reply to post by benrl
3d printing is a game changer, but it isn't a threat to modern manufacturing. It's probably the salvation of American industry.
3d printing will simply displace a lot of mundane industrial tasks. You could print quality spoons, forks, and little whatchyamadiddles.
Manufacturing will pick up on the 3d printing and combine it with the 'hard' industry for reduced costs and for better versatility.
You won't be able to print your next-gen computer. You might be able to print yourself a custom case for it - but you'll still want heat sinks made
to a standard that will be difficult for a 3d printer to produce - silicon lithography (or some of the more crazy semiconductor technologies on the
fringes of our current understanding of quantum mechanics) will still require machines that far exceed the capabilities of a home or even commercial
Any advantage 3d printing gives an individual - it gives larger manufacturers.
One of the more exciting things is what could be done with 'cloud factories.' You have a 3d printer at home. You may use it once or twice a week,
unless you're an enthusiast or it is required for your profession. If you would make parts for me, I will pay you to cover materials, electricity,
and shipping charges with added profit for you. What do you say?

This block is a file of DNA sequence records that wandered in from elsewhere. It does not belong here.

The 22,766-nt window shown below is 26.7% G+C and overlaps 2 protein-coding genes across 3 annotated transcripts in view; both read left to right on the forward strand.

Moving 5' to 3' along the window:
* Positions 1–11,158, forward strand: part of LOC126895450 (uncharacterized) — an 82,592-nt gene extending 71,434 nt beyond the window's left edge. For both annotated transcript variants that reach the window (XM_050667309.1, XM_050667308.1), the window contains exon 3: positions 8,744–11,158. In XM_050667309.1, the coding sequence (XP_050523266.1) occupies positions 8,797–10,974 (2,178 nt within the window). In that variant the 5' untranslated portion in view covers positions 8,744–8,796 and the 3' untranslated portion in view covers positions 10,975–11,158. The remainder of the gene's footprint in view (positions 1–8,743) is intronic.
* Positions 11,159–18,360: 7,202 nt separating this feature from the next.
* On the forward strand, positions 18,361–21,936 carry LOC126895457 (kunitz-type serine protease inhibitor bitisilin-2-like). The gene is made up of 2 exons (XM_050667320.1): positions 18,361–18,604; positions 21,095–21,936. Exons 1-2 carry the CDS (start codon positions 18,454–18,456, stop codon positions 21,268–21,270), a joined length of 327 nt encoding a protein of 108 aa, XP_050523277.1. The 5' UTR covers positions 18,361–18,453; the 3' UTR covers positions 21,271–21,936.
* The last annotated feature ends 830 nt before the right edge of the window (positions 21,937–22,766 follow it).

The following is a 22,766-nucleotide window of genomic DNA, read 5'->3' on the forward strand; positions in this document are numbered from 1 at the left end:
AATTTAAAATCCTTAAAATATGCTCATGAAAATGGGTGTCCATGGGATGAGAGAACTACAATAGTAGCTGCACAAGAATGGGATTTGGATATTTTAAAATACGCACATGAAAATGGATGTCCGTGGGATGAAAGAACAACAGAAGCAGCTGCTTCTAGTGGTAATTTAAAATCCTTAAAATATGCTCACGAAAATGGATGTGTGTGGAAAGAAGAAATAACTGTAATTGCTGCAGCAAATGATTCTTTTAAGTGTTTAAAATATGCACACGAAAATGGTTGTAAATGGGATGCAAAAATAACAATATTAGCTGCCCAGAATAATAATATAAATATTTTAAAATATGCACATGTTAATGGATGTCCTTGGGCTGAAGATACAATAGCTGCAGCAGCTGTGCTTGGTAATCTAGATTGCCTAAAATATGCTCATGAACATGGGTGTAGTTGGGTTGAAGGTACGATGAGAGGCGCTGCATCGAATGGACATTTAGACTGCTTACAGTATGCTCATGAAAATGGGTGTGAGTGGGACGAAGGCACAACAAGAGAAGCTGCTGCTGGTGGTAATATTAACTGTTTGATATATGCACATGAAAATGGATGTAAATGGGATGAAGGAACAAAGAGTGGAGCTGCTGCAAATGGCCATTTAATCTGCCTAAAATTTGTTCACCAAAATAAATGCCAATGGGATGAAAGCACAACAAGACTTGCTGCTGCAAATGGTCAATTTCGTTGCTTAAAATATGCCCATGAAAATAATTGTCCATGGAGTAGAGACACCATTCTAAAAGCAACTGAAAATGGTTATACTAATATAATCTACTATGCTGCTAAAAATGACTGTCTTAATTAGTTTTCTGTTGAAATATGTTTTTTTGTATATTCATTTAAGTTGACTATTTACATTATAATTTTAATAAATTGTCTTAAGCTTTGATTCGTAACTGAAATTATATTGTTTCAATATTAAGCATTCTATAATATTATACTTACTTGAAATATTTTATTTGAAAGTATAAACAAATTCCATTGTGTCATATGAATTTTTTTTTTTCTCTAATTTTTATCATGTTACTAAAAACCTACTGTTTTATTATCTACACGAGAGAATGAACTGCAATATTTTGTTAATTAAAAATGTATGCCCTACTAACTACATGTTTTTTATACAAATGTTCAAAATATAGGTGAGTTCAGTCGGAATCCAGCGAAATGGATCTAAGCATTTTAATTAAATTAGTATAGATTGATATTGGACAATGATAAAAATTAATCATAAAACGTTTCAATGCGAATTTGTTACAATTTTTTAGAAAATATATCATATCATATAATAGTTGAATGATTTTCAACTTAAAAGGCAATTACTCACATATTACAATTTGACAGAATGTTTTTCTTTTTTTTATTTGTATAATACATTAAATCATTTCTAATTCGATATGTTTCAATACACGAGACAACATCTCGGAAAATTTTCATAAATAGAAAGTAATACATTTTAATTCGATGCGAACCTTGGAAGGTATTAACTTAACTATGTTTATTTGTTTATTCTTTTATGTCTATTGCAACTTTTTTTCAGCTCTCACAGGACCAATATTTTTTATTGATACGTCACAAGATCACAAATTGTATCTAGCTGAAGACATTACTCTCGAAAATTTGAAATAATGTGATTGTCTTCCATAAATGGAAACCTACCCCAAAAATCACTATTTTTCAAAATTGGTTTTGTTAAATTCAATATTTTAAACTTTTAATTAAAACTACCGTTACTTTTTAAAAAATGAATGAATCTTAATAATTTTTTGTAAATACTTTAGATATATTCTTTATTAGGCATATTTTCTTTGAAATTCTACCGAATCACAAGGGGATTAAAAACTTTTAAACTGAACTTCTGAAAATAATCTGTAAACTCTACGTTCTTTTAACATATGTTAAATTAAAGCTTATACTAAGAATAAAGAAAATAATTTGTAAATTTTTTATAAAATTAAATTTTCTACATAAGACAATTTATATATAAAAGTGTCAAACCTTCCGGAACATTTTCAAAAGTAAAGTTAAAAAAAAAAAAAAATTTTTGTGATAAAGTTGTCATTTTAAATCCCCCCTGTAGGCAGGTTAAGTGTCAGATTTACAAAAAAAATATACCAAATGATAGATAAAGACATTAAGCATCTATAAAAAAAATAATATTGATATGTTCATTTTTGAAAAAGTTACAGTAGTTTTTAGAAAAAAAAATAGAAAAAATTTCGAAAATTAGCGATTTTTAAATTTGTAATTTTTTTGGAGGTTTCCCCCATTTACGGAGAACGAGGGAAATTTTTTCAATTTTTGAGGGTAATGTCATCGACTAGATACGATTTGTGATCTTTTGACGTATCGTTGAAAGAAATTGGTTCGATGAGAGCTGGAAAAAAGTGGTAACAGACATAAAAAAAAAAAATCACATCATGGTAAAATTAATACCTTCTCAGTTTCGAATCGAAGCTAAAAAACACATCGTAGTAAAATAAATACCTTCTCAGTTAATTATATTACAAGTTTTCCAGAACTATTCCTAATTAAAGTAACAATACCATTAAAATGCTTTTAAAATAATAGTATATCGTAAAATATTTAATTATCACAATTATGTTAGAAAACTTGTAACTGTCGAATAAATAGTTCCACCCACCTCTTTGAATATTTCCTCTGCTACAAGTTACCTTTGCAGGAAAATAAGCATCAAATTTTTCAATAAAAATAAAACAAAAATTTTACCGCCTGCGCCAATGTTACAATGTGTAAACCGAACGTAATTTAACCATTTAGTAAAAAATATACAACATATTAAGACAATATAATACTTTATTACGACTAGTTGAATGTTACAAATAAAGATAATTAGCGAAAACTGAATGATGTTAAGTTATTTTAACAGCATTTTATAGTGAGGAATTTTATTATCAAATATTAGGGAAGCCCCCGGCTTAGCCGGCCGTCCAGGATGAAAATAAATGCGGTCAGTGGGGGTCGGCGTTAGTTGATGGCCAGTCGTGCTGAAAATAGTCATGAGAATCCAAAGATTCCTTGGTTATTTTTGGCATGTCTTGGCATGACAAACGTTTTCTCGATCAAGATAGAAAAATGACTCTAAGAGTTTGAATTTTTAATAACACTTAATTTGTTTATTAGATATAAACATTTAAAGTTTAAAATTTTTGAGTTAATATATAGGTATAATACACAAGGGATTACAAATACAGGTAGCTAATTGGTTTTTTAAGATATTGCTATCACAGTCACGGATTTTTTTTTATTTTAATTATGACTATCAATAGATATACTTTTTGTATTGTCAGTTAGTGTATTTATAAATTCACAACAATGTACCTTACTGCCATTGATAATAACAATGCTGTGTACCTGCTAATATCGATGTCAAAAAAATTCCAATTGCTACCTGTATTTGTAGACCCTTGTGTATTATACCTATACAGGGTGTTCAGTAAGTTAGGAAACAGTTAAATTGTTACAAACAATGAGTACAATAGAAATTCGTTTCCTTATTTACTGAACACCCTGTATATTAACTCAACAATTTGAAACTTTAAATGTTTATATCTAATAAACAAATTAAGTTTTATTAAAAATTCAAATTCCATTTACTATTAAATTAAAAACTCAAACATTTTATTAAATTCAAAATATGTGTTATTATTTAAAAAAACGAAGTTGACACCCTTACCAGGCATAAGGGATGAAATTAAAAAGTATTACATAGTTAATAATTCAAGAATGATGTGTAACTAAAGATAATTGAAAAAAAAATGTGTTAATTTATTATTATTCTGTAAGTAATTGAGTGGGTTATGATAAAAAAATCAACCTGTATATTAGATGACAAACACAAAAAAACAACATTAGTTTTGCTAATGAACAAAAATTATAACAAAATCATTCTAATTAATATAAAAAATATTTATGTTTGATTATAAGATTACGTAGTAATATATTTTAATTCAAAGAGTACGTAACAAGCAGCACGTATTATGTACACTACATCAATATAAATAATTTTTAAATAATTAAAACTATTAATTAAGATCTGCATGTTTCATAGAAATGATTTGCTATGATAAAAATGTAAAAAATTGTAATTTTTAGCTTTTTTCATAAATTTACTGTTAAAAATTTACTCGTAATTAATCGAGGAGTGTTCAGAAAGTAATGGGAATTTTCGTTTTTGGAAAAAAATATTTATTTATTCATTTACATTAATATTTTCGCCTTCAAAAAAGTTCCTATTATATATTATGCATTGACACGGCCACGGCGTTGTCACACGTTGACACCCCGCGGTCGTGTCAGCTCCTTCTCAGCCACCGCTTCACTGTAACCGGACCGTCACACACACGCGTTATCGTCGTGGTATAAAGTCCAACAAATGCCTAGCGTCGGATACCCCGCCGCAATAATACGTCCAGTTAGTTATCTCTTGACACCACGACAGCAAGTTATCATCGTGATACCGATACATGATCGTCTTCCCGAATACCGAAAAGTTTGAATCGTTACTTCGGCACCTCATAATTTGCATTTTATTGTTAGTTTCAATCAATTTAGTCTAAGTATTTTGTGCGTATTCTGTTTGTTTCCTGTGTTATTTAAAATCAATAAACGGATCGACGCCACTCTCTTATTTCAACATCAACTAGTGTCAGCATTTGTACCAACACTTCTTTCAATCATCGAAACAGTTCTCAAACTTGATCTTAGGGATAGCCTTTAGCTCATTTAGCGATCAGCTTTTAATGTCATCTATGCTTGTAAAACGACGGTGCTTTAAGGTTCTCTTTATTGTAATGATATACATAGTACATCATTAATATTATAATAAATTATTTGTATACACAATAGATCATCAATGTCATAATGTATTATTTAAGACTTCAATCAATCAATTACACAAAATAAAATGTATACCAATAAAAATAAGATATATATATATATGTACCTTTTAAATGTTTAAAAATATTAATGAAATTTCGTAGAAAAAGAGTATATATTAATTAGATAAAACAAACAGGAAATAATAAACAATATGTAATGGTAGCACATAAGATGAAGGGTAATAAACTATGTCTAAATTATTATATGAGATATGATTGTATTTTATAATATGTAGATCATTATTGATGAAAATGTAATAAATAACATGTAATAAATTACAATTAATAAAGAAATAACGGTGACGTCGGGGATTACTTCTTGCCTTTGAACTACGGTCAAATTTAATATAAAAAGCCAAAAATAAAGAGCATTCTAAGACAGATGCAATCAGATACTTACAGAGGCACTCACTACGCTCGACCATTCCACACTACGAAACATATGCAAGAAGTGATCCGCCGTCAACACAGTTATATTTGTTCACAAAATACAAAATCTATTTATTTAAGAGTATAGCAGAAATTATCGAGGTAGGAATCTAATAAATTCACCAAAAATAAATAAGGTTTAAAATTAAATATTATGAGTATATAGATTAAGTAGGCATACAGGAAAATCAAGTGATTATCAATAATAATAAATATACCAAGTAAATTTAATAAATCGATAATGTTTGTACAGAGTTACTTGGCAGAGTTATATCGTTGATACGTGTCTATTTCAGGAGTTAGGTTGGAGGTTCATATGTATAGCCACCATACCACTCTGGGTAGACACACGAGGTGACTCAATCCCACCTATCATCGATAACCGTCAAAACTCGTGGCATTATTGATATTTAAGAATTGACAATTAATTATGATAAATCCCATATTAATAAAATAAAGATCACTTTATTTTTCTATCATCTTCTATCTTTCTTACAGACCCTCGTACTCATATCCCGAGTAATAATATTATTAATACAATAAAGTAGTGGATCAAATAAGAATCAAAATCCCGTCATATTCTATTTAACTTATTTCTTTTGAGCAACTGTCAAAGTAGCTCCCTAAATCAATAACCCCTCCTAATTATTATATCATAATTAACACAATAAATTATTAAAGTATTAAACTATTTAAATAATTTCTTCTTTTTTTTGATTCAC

If anyone should be worried about that technology - it would be the developing countries (China, India, etc) who still utilize cheap industrial labor
as their economic backbone.
Ultimately - the technology will end up being a good thing. It just has different implications to different societies with different economic trends.
The developing nations are going to have to bootstrap themselves using those machines - while developed nations would be reclaiming their displaced
I'm a bit skeptical about the fusion claim, though. I'm sure we'll make some advancements, but I think the real "game changer" for fusion
hasn't been developed yet. I think Dense Plasma Focus holds the most promise - but represents the vacuum tube of fusion. I'm more partial to a
form of crystalline fusion that would offer much greater conversion rates while being able to replace a AA battery. But that's still something of a